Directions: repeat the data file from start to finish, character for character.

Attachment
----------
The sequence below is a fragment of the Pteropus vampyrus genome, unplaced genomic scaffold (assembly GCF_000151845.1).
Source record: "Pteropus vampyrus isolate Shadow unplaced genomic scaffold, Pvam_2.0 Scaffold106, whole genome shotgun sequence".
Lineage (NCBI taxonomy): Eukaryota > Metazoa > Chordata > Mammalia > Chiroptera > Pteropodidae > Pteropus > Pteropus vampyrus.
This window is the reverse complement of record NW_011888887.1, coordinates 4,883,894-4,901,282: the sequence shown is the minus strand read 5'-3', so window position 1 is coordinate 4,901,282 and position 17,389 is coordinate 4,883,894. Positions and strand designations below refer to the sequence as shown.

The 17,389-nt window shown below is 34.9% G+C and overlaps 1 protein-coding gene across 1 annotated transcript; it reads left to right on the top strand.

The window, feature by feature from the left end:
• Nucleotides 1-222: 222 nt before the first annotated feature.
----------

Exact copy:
The sequence below is a fragment of the Pteropus vampyrus genome, unplaced genomic scaffold (assembly GCF_000151845.1).
Source record: "Pteropus vampyrus isolate Shadow unplaced genomic scaffold, Pvam_2.0 Scaffold106, whole genome shotgun sequence".
Lineage (NCBI taxonomy): Eukaryota > Metazoa > Chordata > Mammalia > Chiroptera > Pteropodidae > Pteropus > Pteropus vampyrus.
This window is the reverse complement of record NW_011888887.1, coordinates 4,883,894-4,901,282: the sequence shown is the minus strand read 5'-3', so window position 1 is coordinate 4,901,282 and position 17,389 is coordinate 4,883,894. Positions and strand designations below refer to the sequence as shown.

The 17,389-nt window shown below is 34.9% G+C and overlaps 1 protein-coding gene across 1 annotated transcript; it reads left to right on the top strand.

The window, feature by feature from the left end:
• Nucleotides 1-222: 222 nt before the first annotated feature.